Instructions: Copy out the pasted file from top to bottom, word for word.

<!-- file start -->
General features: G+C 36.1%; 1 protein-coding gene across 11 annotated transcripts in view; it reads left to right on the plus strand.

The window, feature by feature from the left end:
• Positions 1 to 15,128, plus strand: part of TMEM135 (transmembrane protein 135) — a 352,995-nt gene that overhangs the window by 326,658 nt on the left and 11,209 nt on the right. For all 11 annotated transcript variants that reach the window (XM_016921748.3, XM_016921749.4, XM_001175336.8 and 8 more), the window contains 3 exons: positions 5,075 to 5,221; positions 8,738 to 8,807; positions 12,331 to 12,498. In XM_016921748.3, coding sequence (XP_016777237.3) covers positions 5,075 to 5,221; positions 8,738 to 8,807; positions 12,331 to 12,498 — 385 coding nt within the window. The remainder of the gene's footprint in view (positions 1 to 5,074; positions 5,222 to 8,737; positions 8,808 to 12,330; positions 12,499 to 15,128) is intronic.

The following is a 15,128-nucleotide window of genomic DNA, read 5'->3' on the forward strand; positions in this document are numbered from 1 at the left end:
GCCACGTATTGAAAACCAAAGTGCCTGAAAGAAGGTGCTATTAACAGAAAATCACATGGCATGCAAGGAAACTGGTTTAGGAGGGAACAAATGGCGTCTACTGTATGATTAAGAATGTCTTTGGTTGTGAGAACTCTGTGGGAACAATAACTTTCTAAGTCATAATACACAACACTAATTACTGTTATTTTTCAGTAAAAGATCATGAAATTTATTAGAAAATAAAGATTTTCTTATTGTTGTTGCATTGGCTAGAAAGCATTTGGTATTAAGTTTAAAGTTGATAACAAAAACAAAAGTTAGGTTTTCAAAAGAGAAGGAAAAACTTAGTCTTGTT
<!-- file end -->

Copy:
General features: G+C 36.1%; 1 protein-coding gene across 11 annotated transcripts in view; it reads left to right on the plus strand.

The window, feature by feature from the left end:
• Positions 1 to 15,128, plus strand: part of TMEM135 (transmembrane protein 135) — a 352,995-nt gene that overhangs the window by 326,658 nt on the left and 11,209 nt on the right. For all 11 annotated transcript variants that reach the window (XM_016921748.3, XM_016921749.4, XM_001175336.8 and 8 more), the window contains 3 exons: positions 5,075 to 5,221; positions 8,738 to 8,807; positions 12,331 to 12,498. In XM_016921748.3, coding sequence (XP_016777237.3) covers positions 5,075 to 5,221; positions 8,738 to 8,807; positions 12,331 to 12,498 — 385 coding nt within the window. The remainder of the gene's footprint in view (positions 1 to 5,074; positions 5,222 to 8,737; positions 8,808 to 12,330; positions 12,499 to 15,128) is intronic.

The following is a 15,128-nucleotide window of genomic DNA, read 5'->3' on the forward strand; positions in this document are numbered from 1 at the left end:
GCCACGTATTGAAAACCAAAGTGCCTGAAAGAAGGTGCTATTAACAGAAAATCACATGGCATGCAAGGAAACTGGTTTAGGAGGGAACAAATGGCGTCTACTGTATGATTAAGAATGTCTTTGGTTGTGAGAACTCTGTGGGAACAATAACTTTCTAAGTCATAATACACAACACTAATTACTGTTATTTTTCAGTAAAAGATCATGAAATTTATTAGAAAATAAAGATTTTCTTATTGTTGTTGCATTGGCTAGAAAGCATTTGGTATTAAGTTTAAAGTTGATAACAAAAACAAAAGTTAGGTTTTCAAAAGAGAAGGAAAAACTTAGTCTTGTT